In a quick (unscientific) review of clients I’ve worked with, the average welcome series generated 6 times the revenue per email sent when compared to the rest of their email program. The worst performing welcome message had over twice the revenue per email sent compared to the total program.
This post is a companion post to my ClickZ article on Welcome Messages.
I’ve collected a sample of 30 different companies. The top 20 Internet Retailers plus another 10 top internet apparel retailers. For each I collected:
- Email signup pages
- Welcome messages
o Images on
o Images off
o iPhone message
o iphone inbox
You can view the full gallery here.
You can view the different categories by clicking on the tags on the left of your screen. The most general tags are
- Email-Signup. Home page plus other email signup pages.
- Welcome-Email. Welcome email as displayed in gmail.
- Welcome-Email-iPhone. Welcome email as displayed on iPhone.
- Welcome-Inbox-iPhone. Welcome email preview as displayed in iPhone preview within inbox.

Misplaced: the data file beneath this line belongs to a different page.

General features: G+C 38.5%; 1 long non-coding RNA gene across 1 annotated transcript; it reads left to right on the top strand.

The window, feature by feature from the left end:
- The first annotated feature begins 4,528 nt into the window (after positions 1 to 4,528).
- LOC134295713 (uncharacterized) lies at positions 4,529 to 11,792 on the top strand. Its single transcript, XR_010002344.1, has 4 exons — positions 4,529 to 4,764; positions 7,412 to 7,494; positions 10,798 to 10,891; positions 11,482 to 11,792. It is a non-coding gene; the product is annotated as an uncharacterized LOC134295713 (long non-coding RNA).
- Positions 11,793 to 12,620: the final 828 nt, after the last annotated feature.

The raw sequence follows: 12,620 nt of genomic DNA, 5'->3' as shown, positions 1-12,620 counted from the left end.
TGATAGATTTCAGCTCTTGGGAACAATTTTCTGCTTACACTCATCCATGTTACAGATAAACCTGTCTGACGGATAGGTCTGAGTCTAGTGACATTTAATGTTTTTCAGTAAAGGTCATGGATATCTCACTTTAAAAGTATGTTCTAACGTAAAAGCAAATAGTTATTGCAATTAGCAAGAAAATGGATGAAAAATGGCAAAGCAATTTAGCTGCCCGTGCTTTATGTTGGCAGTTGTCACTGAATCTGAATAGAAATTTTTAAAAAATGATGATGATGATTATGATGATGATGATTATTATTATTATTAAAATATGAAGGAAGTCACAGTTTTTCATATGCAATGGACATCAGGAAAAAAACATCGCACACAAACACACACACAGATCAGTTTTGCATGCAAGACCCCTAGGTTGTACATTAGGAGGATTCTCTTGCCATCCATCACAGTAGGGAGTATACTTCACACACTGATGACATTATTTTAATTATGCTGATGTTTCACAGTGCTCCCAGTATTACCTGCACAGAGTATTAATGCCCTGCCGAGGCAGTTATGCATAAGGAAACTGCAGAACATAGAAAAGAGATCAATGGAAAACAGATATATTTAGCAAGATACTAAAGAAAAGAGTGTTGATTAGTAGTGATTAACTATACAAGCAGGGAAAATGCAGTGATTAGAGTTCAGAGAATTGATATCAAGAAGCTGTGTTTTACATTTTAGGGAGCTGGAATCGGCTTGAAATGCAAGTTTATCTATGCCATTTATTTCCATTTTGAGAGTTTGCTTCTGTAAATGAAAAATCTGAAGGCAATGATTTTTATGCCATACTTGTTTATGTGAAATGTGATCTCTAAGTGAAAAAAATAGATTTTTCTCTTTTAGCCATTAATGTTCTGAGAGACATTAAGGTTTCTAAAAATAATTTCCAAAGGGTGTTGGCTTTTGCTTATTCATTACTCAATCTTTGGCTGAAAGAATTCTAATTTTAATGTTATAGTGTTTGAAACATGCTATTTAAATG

You can also search for company name or any other text you’d like to find. The text in the image screen shots are searchable.
A few observations beyond my ClickZ article:
American Eagle & J.C. Penney still use plain text messages.
Abercrombie and J. Crew still use the “One Big Image” version of an email.
Click the “800 Number” tag to see the few who use phone numbers in their emails. This works great for mobile.
-Zappos and L.L. Bean have clickable links to phone numbers.
-Circuit City, HP, and Office Max have 800 numbers but as images, so they do nothing to help out the most obvious need for an 800 number – the mobile customer.
Nordstrom and Wal-Mart have trouble using text nav bar in the mobile client.